Home Finance Taxes Tax tips for expats in Portugal
Last update on November 01, 2019
Written by Samantha Milner

UK blogger Samantha Milner shares her comprehensive tips on taxation based on her own experience as an entrepreneur in Portugal.

One of the biggest shockers that you will ever encounter as an expat living in Portugal is the tax system, so make sure you give it your full care and attention.

Tax liability

If you live in Portugal and get your pension from England you are liable for tax in both countries. Also, if you do not declare it to the tax man in Portugal they actually have the right to kick you out of the country. So make sure that you are legit with your tax from the moment go!

The tax system is also very different to England, so expect to have to learn a new tax system once you become an expat in Portugal.

Personal income tax rates

The rate of personal income tax in Portugal is below the national average of its fellow EU countries but it should be noted that it has increased considerably over the past few years but when social security taxes are included in the calculations then it is up to the average levels of the other countries within the EU.

On saying that though, many Scandinavian countries for example would most likely consider the Portuguese income tax rates extremely low compared to their own but most other Europeans will be paying around the same.

Pay as you earn income tax

Portugal operates a pay as you earn type of income tax which means that their tax is taken off by their employers so the responsibility of paying their own tax is taken away from them. If the employees are not residents of Portugal then they are subject to paying tax on Portuguese earnings at a set rate of 25 percent.

In the case of tax payable for a family, lets look at an example of a husband and wife and their dependant children… They would be taxed all together as a family and just one single tax return would need to be submitted. In the case of paying income tax, dependants are defined as:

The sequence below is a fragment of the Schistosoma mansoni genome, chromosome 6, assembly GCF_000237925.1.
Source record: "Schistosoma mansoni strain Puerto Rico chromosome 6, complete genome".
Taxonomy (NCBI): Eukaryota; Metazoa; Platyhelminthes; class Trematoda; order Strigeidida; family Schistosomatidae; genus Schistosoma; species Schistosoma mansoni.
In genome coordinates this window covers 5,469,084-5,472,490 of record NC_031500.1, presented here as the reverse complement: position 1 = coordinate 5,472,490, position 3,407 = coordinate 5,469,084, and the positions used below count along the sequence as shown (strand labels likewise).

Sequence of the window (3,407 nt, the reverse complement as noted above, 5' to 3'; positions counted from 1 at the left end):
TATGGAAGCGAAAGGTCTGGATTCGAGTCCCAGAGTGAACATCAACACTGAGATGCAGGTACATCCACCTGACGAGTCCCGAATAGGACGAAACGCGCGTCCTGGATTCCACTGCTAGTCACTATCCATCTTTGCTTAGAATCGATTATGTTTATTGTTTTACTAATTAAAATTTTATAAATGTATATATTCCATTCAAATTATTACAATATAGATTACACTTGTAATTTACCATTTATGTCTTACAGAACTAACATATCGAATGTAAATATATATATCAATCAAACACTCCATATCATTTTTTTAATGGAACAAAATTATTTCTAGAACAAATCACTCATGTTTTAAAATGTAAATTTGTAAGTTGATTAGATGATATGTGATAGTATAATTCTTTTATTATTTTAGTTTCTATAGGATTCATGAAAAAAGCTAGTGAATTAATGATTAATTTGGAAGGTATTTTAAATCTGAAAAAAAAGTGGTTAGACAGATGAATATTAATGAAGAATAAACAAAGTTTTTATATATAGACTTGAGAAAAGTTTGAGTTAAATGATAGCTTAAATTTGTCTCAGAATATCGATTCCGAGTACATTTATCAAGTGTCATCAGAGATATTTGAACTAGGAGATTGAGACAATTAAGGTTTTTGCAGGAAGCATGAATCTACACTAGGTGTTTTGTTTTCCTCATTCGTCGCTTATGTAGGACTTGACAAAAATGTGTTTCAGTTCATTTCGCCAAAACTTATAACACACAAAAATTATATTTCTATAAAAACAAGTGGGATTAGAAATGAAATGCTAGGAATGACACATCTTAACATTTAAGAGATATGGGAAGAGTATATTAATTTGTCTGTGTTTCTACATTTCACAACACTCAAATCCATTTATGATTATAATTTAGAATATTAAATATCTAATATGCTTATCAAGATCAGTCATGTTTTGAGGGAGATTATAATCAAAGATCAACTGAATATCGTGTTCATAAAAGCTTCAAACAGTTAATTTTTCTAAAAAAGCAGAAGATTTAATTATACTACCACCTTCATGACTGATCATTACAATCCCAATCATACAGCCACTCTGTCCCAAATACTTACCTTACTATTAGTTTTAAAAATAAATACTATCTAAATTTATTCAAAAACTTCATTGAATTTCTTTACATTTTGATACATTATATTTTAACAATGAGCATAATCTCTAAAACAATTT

1. all children who are aged 18 years or younger;  and
  2. children that are between the ages of 18 and 24 years whose income, if they are receiving an income that is, is below the Portuguese minimum wage.

Tax planning

Many people find that when they move to Portugal or any other country for that matter, they are able to take advantage of tax planning that may well benefit them greatly. To make the most of the opportunities that are available to you it is highly advisable that you take professional advice before you move to Portugal.

You will quite often find that there are a number of steps that you can take in advance that will be highly beneficial to you with regards to reducing your tax bill. The main thing to remember here is to seek advice from an advisor who is up to date and specialises in the tax system of Portugal.

Selling a business in Portugal

One example of savings that may be made is if you are selling a business in a different country to Portugal but you have residency in Portugal you may find yourself in a position where by there is no tax payable on the sale.
It should be noted that there is a big difference between legal tax avoidance and tax evasion. Tax evasion is illegal and offenders in Portugal, like most other countries can be heavily fined or even imprisoned

You should inform the tax office in the UK (if that was the country of your previous residence) that you are going to permanently live in Portugal.

Tax fraud in Portugal

The inspectors who are employed by the Portuguese tax office make only a small number of inspections but they are sure to target groups where, in their experience, tax fraud is at its highest. These groups are notably the self-employed and new laws have recently been introduced which makes investigating and prosecuting these groups far more straightforward. It is therefore imperative that you keep up-to-date and thorough records of your business activities. And if you are running a cash-based business, then make especially sure that your transactions are recorded and always give receipts etc.

Offshore companies and tax avoidance

Offshore companies have also been targeted and this has resulted in it being far more difficult for them to avoid paying tax.

Before 1989 many people who lived in Portugal were able to avoid paying tax altogether but the tax system was updated recently to bring it up to date and more or less eradicate that problem.  Amazingly, previously foreigners were more or less ignored for tax purposes but that has changed somewhat in recent years to the extent that they have now become prime tax targets.

You should be made aware that the Portuguese tax authorities may well look into the various bank accounts held by European Union residents in Portugal and share their findings with their counterparts in the EU, so even though the Portuguese tax authorities may have been somewhat lax in the past they are now very much on the ball and are catching out people who thought that they may have found one loophole or another.

From later this year the tax rules will be changing in Portugal especially when it comes to social security contribution fees. Samantha has added some extra information in this blog post to make you more aware of how the changes effect you. Click here for more details.